The country with about 50 million population relies on loans, as a lack of access to financial products. Almost two-thirds of the population remained unbanked, that’s why financial and tech startups are flooding the country.
M-Pesa is Kenya’s earliest and biggest financial institution, providing a platform for people to send money to their families and to pay bills. Since 2007 up to date, the company recorded KES 63.4 billion net profit, with 75 percent of Kenya population using the app.
Because of the lack of competition, M-Pesa remained the bigshot in financing, until after a lot of tech companies are flooding Kenya year by year.
The Mkopo Rahisi app, for instance, developed by InVenture in 2014, is among the tech companies who are working closely with M-Pesa. The app which means ‘Easy Loan’ in Swahili, allows borrowed money to be credited to the M-Pesa account.
Mkopo Rahisi charges a 5 percent fee for a 21-day loan at first before adjusting to 15 percent for a one month term. This rate is equivalent to 180 percent annual rate—10 times the rate of what Americans pay for credit cards.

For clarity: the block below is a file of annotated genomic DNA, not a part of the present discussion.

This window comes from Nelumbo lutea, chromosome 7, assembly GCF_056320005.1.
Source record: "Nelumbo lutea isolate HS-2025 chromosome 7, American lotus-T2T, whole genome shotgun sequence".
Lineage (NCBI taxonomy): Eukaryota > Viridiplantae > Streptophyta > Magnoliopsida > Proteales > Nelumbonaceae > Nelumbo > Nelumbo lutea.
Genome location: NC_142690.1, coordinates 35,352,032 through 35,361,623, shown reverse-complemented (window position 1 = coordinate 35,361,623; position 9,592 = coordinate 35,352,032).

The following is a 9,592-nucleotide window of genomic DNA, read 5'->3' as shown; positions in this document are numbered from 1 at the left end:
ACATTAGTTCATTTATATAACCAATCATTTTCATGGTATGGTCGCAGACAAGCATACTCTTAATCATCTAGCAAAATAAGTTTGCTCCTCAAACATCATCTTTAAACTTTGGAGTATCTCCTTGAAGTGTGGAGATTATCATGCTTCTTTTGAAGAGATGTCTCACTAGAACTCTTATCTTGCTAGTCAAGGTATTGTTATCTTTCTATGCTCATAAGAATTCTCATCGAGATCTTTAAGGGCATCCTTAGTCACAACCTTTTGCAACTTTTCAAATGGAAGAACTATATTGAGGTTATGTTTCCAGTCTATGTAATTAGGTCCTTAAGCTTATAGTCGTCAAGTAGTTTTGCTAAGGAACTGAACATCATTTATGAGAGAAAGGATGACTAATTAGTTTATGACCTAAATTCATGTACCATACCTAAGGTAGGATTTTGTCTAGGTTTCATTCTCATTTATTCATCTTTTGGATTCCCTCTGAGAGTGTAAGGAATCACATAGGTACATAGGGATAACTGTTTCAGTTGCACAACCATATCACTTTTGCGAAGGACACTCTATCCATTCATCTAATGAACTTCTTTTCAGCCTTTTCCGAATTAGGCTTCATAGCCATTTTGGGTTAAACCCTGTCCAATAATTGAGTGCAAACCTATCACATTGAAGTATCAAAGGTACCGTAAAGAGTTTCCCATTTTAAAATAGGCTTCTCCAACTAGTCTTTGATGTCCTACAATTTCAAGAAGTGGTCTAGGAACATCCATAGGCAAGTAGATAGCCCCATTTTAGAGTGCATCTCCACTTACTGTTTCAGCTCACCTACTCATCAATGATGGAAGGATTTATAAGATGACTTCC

Because payday and online lending aren’t regulated, the lending apps trap people in debt. Borrowers who don’t pay on time were charged huge interest and are barred from taking another loan until they’ve settled the old one.
“What the mobile lenders are doing is ripping off Kenyans. Who could ever do business paying the high-interest rates,” said Jude Njomo of Kenya Parliament.
Njomo believes that people still go for loans out of ‘desperation for money.’ The said mobile loans are accessible but highly exploitative, especially for people earning less than $5 a day.
In August 2019, Google announced a global crackdown on short-term loans offering high-interest rates on Google Play Store.